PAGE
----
BACKGROUND OF THE INVENTION
Systems capable of remotely monitoring children are now commonplace. These systems, often referred to as “baby monitors,” may be used to monitor the activity of a child from a remote location. Typically, baby monitor systems include two devices: one device capable of detecting sounds of the child and transmitting signals representative of those sounds (the “transmitter”); the other device capable of receiving signals from the transmitter and converting them back into audible sounds (the “receiver”). The transmitter may be placed at a location near the child; the receiver may be placed at a location remote from the child. The user of a baby monitor system, such as a parent, may then monitor the activities of the child without being in the child's immediate vicinity. Although baby monitors typically include one receiver, more than one receiver may be used. Additional receivers would allow the parent to monitor the child from multiple remote locations.
In addition to monitoring the activities of children, baby monitor systems may also be used to monitor the activities of adults or animals. Therefore, terms such as “baby monitor system” or “child monitoring device,” or references to a “child” being monitored, are used here merely for convenience when disclosing embodiments of the invention, and shall not in any way limit the scope of the invention to systems used for monitoring children.
BRIEF DESCRIPTION OF THE DRAWINGS
As the inventor has recently learned, before falling asleep young children will often cry for a period of time after being placed into their crib, bed, Pack 'n PlayŽ, etc. (the child's “cry-time”). After the child's cry-time, the child will typically (hopefully) sleep for an extended period of time. Today's baby monitor systems fail to address the existence of this short period of cry-time before sleep. As a result, during the child's cry-time, the parent must listen to the child's crying on the baby monitor system's receiver, turn down the receiver's volume, or turn off the receiver's power. If the parent chooses to turn down the receiver's volume or chooses to turn off the receiver, there is a good chance that, after the child's cry-time, the parent will forget to return the volume to its normal setting or forget to turn the receiver's power back on. In that case, the baby monitor system is defeated, and, if the child needs attention after his/her cry-time, the parent would not receive any indication.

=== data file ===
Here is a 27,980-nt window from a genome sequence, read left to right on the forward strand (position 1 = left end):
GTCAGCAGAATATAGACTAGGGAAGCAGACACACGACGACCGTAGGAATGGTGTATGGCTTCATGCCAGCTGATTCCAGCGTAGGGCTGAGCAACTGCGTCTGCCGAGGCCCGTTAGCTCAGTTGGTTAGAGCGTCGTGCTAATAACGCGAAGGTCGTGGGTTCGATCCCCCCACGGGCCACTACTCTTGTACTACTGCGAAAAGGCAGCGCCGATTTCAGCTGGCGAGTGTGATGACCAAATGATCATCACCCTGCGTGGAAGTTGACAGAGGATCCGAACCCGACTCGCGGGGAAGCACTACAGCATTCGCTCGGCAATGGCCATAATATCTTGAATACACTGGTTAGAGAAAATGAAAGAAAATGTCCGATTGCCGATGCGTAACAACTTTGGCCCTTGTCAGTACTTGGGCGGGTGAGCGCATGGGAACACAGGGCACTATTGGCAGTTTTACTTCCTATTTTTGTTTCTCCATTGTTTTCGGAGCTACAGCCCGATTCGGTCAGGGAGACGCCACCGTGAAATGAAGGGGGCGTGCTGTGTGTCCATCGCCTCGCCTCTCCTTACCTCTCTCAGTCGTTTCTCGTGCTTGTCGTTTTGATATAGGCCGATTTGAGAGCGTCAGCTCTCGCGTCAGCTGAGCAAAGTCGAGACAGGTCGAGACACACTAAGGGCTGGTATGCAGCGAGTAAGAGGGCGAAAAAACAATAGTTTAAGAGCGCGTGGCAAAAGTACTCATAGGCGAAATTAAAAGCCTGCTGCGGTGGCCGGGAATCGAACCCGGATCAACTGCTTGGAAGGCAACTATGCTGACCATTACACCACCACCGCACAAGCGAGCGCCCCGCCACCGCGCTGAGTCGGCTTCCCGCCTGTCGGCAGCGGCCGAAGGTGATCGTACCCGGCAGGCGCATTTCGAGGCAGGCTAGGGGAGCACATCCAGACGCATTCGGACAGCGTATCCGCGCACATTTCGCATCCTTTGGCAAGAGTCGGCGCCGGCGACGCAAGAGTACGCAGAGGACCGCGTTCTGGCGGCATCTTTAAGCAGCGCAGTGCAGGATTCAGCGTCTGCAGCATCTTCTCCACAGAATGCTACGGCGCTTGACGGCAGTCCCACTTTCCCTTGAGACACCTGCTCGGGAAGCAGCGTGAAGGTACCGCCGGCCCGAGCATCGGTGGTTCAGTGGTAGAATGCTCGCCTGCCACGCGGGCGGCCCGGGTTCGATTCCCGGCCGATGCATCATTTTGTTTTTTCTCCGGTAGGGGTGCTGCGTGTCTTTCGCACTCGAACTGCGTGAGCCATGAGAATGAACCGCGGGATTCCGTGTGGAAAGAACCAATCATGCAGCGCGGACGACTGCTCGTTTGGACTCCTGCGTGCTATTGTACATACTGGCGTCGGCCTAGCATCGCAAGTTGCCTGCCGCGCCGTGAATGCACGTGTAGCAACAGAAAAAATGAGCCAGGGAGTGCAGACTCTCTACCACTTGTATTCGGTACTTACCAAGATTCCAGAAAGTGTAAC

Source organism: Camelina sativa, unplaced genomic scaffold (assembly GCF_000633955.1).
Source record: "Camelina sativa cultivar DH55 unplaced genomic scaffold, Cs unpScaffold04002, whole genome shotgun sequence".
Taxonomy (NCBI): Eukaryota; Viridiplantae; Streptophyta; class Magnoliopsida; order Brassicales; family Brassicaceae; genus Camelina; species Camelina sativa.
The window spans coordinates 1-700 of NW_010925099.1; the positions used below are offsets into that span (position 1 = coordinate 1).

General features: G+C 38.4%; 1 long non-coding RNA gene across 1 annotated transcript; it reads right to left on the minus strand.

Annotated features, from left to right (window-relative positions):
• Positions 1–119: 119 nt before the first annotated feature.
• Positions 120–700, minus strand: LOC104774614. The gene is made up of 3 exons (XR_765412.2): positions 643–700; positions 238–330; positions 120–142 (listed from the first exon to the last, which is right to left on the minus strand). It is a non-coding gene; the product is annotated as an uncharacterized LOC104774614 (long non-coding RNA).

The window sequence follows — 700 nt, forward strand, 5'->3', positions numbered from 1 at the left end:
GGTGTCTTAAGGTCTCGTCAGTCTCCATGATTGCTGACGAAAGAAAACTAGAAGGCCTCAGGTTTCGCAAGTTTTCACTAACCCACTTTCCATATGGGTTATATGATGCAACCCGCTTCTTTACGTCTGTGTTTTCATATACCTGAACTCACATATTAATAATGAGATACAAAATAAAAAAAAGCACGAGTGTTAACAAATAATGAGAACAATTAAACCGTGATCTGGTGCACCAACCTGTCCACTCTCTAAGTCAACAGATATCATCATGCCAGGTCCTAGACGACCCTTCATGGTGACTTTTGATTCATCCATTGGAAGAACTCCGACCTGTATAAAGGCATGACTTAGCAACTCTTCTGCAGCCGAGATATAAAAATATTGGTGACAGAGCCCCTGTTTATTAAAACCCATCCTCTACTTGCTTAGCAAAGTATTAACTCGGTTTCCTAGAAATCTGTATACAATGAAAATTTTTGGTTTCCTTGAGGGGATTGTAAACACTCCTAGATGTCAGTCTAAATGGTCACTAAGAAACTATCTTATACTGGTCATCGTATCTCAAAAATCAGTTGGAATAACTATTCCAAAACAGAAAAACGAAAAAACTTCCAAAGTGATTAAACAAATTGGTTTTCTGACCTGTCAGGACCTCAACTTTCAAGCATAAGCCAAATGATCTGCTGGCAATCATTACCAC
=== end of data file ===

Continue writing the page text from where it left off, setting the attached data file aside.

The present invention will be understood more fully from the accompanying drawings of various embodiments of the invention. These drawings should not be taken to limit the invention to the specific embodiments, but are for explanation and understanding only.
FIG. 1 shows an embodiment of an improved monitoring system.
FIG. 2 shows an alternative embodiment for the receiver of an improved monitoring system.
FIG. 3 shows a further alternative embodiment for the receiver of an improved monitoring system.
DETAILED DESCRIPTION OF THE INVENTION
FIG. 4 shows an example of the operational blocks associated with the receiver of an improved monitoring system.